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Footloose

by

Kenny Loggins



Songfacts®:  You can leave comments about the song at the bottom of the page.

This was the theme from the movie of the same name starring Kevin Bacon in his breakout role; Rob Lowe and Tom Cruise also tried out for the part. He plays a teenager who moves to a small town where dancing is illegal. Dean Pitchford, who wrote the screenplay to the film and the lyrics to all the songs in the movie, got the idea from a 1979 newspaper article about the town of Elmore City, Oklahoma, where a law against dancing was on the books since the 1800s. The 14 high school seniors decided they wanted a prom, and got the town council to overturn the antiquated interdiction so they could dance. Pitchford visited Elmore City to research his screenplay, where he spent a week immersing himself in their culture.

Pitchford was an actor, appearing in stage productions of Godspell and Pippin before getting a chance to write lyrics for songs in the 1980 movie Fame. He started working on Footloose when he was a staff songwriter for Warner Brothers Publishing. For a while it looked like 20th Century Fox was going to pick up the screenplay, but it ended up being produced by Paramount, who were rewarded with $80 million in ticket sales from the film, which cost about $8 million to make.
Dean Pitchford called his screenplay "Cheek To Cheek" as a placeholder for a real title. Once it became clear that studios were interested, he had to come up with a real title. In our 2012 interview, Pitchford explained: "I really had to come up with a better title. So I did what I do with lyric writing: I took a yellow legal tablet, and any ideas that I had, I did not edit. I just wrote down, line after line after line. I filled page after page after page with variations and ideas that I had for it.

About day 2, I wrote down 'footloose and fancy free,' and then I wrote down 'footloose,' and then separately 'fancy free.' When I went back over the list, I think I had four that I thought might be good ideas. But 'Footloose' was by far my favorite. I typed up hypothetical title pages, and I put, 'this title by Dean Pitchford,' as the title of the new screenplay. Then I put the four of them in a stack, and I put 'Footloose' on the bottom. I took them into a meeting with Craig (Melnick) and Dan (Zadan, producers at Fox), and I said, 'Here are some ideas for the title.' They looked at number one, they went, 'Okay. All right.' And they flipped it over, and number two, and they flipped it over, and number three, 'Okay.' And then they flipped over the last one, which was 'Footloose by Dean Pitchford,' and they lit up like a Christmas tree. I had deliberately done it that way, because it was my favorite and I was saving it for the end. And they felt what I felt, which was it was just such an interesting looking word and it didn't mean anything, but it did. And all those 'O's' gave it a visual kind of punch. We all just went for it. It sort of sold itself. I certainly didn't have an idea for a song, because I hadn't yet gotten together with Kenny Loggins. But it's one of those interesting words that looks good on paper - you see it scrawled across a billboard, and it sells itself." (Here's the full Dean Pitchford interview.)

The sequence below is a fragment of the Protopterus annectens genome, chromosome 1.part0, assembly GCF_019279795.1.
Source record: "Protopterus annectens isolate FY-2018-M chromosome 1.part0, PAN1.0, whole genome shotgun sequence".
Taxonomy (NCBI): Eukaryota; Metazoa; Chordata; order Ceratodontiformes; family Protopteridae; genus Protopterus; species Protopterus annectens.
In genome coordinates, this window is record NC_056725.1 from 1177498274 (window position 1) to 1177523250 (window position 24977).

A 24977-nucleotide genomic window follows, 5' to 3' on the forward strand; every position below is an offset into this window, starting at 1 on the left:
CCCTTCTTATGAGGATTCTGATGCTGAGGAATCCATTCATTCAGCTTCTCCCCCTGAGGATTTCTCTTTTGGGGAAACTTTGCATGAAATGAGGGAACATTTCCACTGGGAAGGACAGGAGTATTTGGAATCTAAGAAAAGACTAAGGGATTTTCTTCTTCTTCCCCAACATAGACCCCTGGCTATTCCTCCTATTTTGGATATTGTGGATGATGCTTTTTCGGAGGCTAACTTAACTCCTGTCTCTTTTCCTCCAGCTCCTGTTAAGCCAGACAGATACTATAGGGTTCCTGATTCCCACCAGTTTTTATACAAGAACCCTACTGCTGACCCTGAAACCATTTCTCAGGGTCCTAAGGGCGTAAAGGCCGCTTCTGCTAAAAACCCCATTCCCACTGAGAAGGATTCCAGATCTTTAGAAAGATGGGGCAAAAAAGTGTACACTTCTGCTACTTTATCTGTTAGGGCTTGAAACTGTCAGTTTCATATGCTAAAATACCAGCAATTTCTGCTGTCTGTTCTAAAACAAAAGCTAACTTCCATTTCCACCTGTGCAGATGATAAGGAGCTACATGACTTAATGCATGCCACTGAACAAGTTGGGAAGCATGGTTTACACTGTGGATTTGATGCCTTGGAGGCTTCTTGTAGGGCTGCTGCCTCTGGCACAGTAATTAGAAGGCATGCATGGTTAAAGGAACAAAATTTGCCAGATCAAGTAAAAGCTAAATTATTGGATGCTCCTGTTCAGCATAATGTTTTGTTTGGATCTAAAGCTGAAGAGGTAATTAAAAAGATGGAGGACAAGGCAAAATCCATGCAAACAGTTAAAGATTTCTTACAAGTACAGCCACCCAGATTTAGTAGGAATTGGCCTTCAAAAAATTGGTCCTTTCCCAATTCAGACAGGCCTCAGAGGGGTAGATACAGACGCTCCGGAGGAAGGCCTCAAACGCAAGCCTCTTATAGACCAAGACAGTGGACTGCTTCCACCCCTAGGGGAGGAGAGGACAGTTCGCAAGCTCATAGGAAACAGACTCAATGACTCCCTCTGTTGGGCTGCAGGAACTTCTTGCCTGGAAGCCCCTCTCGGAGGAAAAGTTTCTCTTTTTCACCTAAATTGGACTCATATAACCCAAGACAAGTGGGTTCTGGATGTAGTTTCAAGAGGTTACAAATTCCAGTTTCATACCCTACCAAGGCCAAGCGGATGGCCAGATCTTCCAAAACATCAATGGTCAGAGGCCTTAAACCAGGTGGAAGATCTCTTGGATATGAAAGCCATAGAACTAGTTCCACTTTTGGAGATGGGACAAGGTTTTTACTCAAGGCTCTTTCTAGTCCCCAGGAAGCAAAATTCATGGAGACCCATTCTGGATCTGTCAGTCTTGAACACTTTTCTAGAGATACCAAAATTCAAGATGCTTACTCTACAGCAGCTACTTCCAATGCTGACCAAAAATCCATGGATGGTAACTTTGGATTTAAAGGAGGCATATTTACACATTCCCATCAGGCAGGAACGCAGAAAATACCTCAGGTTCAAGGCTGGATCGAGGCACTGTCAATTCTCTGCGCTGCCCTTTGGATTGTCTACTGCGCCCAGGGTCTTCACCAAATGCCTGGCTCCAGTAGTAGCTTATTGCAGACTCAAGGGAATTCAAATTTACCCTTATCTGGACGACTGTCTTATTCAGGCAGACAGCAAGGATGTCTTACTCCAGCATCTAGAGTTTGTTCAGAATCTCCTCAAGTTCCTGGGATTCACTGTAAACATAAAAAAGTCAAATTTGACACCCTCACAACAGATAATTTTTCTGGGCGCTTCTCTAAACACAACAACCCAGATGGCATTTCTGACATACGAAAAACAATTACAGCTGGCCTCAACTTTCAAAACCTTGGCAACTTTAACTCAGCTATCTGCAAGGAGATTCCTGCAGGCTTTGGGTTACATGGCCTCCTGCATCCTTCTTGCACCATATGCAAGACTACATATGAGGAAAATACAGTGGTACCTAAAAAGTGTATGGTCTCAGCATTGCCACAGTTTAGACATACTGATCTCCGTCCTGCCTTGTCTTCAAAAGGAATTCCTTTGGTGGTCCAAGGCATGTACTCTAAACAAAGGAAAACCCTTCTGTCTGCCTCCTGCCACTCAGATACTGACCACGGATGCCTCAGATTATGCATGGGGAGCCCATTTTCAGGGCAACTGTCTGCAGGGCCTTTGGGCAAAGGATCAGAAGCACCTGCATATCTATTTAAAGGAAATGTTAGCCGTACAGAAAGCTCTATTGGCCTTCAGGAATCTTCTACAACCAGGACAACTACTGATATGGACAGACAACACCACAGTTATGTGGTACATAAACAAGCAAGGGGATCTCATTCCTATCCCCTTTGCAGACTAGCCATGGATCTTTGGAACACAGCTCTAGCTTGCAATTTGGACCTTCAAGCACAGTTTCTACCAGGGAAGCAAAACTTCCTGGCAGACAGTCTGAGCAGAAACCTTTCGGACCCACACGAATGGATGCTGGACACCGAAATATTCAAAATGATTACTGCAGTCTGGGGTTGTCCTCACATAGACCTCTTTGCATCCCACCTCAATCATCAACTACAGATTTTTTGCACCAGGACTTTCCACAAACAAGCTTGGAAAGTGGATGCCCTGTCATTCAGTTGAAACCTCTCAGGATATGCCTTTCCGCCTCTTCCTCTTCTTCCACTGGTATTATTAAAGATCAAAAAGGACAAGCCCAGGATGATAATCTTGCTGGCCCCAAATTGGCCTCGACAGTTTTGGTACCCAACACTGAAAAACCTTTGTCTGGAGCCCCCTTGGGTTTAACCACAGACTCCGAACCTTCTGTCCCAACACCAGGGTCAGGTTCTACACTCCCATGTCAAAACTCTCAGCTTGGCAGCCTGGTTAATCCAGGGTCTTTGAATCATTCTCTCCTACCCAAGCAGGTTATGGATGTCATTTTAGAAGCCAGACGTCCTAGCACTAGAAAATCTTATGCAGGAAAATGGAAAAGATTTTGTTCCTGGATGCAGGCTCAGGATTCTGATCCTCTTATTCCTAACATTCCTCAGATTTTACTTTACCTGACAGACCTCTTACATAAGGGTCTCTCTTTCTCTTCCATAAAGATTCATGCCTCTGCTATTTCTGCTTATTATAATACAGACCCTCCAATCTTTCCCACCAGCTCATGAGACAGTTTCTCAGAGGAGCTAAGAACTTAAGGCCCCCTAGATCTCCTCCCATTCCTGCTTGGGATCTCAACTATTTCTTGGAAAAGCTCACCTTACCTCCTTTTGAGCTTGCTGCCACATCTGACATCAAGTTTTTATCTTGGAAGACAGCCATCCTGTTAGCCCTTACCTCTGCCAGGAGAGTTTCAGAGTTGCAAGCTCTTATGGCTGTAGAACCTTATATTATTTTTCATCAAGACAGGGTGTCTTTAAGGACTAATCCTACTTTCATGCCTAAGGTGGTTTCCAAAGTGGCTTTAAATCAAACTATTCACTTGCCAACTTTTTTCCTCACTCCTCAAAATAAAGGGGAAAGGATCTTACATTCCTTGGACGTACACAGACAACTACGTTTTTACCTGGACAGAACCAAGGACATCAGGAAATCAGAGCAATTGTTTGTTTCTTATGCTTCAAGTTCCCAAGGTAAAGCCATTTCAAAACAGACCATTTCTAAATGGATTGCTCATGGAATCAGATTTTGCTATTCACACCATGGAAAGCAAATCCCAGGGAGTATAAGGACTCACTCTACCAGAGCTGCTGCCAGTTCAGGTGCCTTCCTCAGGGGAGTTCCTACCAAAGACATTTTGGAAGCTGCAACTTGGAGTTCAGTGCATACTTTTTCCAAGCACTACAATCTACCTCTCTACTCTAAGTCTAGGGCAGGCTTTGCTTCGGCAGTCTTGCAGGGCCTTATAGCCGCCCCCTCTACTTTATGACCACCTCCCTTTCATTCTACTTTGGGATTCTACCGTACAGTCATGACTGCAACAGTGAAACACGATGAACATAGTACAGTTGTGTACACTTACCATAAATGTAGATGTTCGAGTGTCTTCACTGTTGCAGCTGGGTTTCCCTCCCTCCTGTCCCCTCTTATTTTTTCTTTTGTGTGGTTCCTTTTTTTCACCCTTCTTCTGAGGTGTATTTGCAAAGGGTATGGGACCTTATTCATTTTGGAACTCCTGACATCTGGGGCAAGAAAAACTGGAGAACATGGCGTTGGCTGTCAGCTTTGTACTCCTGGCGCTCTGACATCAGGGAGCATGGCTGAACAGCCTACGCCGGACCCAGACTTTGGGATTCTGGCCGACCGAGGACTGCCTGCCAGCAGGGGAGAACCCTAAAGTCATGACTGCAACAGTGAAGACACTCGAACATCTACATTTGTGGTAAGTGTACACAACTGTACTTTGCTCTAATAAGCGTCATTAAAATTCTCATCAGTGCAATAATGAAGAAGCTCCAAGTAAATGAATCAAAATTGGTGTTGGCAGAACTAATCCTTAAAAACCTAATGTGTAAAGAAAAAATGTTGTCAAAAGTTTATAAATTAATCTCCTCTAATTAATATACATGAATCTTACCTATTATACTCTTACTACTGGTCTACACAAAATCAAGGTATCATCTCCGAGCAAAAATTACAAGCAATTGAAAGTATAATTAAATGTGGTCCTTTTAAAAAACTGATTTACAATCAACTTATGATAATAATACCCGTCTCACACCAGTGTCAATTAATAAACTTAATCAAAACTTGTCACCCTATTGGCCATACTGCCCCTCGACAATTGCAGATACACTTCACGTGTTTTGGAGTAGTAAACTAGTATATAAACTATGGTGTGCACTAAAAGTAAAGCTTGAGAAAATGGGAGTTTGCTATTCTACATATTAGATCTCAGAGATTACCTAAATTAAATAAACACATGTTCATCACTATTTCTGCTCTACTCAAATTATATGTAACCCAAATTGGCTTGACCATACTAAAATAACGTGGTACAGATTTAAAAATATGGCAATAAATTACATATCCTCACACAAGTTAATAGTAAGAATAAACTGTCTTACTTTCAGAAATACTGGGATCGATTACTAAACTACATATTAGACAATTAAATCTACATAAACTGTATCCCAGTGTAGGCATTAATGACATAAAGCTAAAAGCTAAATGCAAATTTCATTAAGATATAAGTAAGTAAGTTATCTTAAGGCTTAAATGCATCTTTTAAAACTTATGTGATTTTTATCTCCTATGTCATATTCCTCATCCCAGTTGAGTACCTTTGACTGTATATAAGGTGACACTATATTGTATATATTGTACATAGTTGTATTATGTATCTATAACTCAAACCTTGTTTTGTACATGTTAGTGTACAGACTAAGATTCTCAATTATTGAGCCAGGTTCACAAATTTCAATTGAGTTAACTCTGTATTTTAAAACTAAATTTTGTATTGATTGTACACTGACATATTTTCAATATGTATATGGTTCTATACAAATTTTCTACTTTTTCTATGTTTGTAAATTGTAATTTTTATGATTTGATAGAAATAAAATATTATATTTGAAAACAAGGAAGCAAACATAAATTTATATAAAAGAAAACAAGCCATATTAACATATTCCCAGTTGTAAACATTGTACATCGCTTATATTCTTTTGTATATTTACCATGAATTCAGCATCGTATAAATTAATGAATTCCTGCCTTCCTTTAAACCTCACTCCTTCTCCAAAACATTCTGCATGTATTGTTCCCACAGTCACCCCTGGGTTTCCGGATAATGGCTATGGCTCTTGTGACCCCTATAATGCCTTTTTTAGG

Kenny Loggins was a big star and helped make Caddyshack a huge success with his song "I'm Alright" in 1980. In 1982, he had a hit with "Don't Fight It," which he wrote with Pitchford and Steve Perry, who also sang on the track. Getting Loggins for the title track was huge for Pitchford, who had never written a screenplay before and was trying to sell a movie based around 9 songs - not a popular concept at the time. Losing Loggins could have derailed the entire project, and when Kenny broke a rib from a fall he took at a show in Provo, Footloose almost met its doom. Loggins had to take time off to recover, and the only chance for Dean to write with him was during his engagement at Lake Tahoe, Nevada, where he was performing before heading to Asia. Said Pitchford: "Paramount was chomping at the bit. They wanted to know that Kenny Loggins was going to be doing the title song, and if he wasn't then we had to move on and get somebody else. So it became absolutely vital that as soon as Kenny was back on his feet, I had to go and seal the deal, and the only place that we could seal the deal, he was going to attempt to get himself back on his feet in Tahoe, play one last engagement in the States, and then go off to Asia.

So it was decided that although Kenny lived at the time in the L.A. area, I should fly to Tahoe, and during the days when he was playing a show at night, we would try to at least get the beginning of a song so that I could go back to Paramount and say, 'Look, Kenny Loggins is pregnant, he is on board.' So I flew up to Tahoe in January of 1983, I think. I flew up sick, and I proceeded to get sicker and sicker and sicker while I was there. I had strep throat, as it turned out, but I could not let on to Kenny that I had strep throat, because I didn't want him going, 'Ooo, I can't come to your room, we can't be doing that.' And he was indeed coming to my room, because his wife Eva was there, and they had three kids at the time. I think she had given birth to their third, Isabella, so there were two little boys and a baby in his room. So that was not a place to work. So each day he would come to my room with a guitar and he was still taped up, with gauze and tape around his midriff while his rib was healing. He would show up with a guitar and he would ease himself into a chair, and it was obvious that sitting down was painful - if he was standing he was fine.